"Nowhere else in the region do so many aspire to the Western-led, rules-based, liberal world order that [Russian President Vladimir] Putin abhors," Salome Samadashvili, an opposition lawmaker, wrote in a 2019 opinion article.

Then there are the economic considerations: Georgia sits astride several major trading routes and is crisscrossed with railways and an important pipeline that brings oil from Azerbaijan to Tbilisi then to world markets, via the Turkish port of Ceyhan.

The political instability has tamped down outsiders' appetite for investing in the country.

So What About This Billionaire Guy?

With a net worth now estimated at nearly $5 billion by Forbes, Ivanishvili made his fortune in the 1990s, in Russia, with investments in metals, real estate, and banking.

A Russian citizen, Ivanishvili returned to Tbilisi around the time of the 2003 Rose Revolution, built a palatial mountainside compound outside the capital, and then, in 2011, hatched a plan to launch his own political party.

Bidzina Ivanishvili's plush pad outside Tbilisi. (file photo)
Bidzina Ivanishvili's plush pad outside Tbilisi. (file photo)

After his Georgian Dream's electoral victory in 2012, Ivanishvili served as prime minister for just over a year before returning to the private sector, though most believe he still is the godfather of Georgian politics, pulling the strings from offstage.

In 2018, he returned as chairman of the party, and the following year the party helped spearhead changes to how lawmakers are elected to parliament, a move largely backed by opposition parties.

Bidzina Ivanishvili (file photo)
Bidzina Ivanishvili (file photo)

Last month, Ivanishvili again announced his retirement from politics, though many Georgians say they doubt his real intentions.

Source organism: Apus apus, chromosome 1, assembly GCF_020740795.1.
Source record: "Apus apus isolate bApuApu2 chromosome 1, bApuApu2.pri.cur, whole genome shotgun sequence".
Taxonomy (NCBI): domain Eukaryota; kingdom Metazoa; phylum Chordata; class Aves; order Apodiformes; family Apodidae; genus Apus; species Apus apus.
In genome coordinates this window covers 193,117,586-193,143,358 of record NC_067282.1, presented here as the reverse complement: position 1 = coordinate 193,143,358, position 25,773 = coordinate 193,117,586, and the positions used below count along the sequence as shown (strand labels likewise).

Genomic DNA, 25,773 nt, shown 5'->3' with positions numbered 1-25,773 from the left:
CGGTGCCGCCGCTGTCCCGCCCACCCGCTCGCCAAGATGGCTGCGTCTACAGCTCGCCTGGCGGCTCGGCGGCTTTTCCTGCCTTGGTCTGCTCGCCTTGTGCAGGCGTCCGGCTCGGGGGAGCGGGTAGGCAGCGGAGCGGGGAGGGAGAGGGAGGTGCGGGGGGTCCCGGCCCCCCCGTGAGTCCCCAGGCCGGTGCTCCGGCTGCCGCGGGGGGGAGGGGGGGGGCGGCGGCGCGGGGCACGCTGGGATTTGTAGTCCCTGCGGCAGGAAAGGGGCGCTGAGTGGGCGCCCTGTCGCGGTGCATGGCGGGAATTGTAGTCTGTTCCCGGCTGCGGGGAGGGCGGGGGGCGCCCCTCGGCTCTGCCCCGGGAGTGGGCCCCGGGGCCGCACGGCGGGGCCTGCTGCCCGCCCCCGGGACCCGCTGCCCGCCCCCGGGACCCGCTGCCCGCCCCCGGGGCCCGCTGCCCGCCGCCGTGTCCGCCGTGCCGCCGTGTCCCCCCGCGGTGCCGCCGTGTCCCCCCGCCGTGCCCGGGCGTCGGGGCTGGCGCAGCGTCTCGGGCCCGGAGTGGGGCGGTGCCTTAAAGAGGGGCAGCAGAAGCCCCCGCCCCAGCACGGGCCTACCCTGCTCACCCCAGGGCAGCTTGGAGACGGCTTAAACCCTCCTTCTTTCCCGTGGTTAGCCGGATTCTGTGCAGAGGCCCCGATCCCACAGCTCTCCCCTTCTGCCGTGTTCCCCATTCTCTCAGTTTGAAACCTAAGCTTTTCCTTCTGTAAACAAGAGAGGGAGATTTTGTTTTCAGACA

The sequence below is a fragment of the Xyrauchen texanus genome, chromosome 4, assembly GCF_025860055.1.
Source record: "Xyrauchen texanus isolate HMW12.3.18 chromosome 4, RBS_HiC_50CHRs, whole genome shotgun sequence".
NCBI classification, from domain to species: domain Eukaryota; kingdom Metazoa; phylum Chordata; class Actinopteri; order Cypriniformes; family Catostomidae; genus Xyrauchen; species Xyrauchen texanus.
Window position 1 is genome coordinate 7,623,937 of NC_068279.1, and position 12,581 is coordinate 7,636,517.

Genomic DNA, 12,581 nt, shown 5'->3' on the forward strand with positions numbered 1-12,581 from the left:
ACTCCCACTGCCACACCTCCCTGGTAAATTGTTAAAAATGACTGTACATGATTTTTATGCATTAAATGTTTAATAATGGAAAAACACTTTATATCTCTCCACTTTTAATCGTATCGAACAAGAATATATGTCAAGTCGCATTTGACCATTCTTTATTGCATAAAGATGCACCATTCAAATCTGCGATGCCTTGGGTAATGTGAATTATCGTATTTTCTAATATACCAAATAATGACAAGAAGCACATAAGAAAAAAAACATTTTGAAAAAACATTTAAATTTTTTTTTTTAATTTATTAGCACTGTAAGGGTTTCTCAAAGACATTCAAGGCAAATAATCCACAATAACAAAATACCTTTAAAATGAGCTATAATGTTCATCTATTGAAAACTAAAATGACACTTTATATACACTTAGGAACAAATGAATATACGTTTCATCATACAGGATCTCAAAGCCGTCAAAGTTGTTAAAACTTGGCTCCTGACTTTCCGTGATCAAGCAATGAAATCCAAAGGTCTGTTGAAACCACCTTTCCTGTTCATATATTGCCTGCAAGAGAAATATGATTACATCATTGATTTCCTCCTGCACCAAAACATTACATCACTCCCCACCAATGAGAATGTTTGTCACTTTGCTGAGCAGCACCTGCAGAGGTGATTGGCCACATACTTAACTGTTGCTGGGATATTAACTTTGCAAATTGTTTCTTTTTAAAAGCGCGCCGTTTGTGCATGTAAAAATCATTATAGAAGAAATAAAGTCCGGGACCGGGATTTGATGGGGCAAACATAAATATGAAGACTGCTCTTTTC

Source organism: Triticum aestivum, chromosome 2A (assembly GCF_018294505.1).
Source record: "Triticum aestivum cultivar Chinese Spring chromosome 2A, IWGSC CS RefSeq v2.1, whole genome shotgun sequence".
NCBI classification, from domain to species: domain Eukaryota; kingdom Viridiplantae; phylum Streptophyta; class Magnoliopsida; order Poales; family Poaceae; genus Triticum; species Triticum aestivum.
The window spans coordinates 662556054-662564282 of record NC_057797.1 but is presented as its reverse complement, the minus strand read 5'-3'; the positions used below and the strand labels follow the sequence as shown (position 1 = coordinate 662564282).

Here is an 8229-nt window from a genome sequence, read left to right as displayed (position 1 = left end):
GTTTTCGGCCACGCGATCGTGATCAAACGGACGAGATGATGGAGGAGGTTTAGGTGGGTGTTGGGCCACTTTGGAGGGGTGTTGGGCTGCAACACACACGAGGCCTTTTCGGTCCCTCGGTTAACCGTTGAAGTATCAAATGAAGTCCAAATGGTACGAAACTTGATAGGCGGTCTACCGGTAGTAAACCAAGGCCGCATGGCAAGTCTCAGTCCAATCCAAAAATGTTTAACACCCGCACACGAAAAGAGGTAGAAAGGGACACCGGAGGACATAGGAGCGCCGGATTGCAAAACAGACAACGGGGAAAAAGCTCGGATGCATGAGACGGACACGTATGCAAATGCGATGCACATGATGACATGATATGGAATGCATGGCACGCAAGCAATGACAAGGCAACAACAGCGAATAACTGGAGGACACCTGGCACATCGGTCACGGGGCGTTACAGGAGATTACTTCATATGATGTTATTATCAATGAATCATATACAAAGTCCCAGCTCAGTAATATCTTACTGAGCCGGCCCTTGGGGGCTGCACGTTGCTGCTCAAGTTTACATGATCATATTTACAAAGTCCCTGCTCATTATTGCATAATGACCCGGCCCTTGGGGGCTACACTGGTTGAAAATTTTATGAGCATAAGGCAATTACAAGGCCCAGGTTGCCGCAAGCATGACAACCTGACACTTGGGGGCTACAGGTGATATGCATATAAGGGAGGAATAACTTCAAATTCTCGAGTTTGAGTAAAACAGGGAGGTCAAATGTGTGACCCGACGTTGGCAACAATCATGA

Ivanishvili, who gives few interviews, is known as an avid art collector: with works by Picasso and Monet among his possessions.

And he's built a private zoo.

His most quixotic endeavor? Uprooting hundreds of massive, century-old trees and moving them, over land and over sea, to a new ecological park owned by his family.

A Georgian Billionaire And The Park For Traveling Trees
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"It's my hobby and I really love big trees. Giant trees are my entertainment," he said in one interview.

OK. So Russia's To Blame, Right?

Actually, no. At least not directly.

Many Georgians resent Russia. Or more precisely, they appear to resent Putin's Kremlin.

A 2018 survey conducted by the Center for Insights in Survey Research found that 85 percent of Georgians consider Russia to be a "political threat."

That attitude stems mostly from the 2008 war, which ended with Russian troops occupying Abkhazia and South Ossetia -- two regions that already had considerable autonomy dating back to the early 1990s.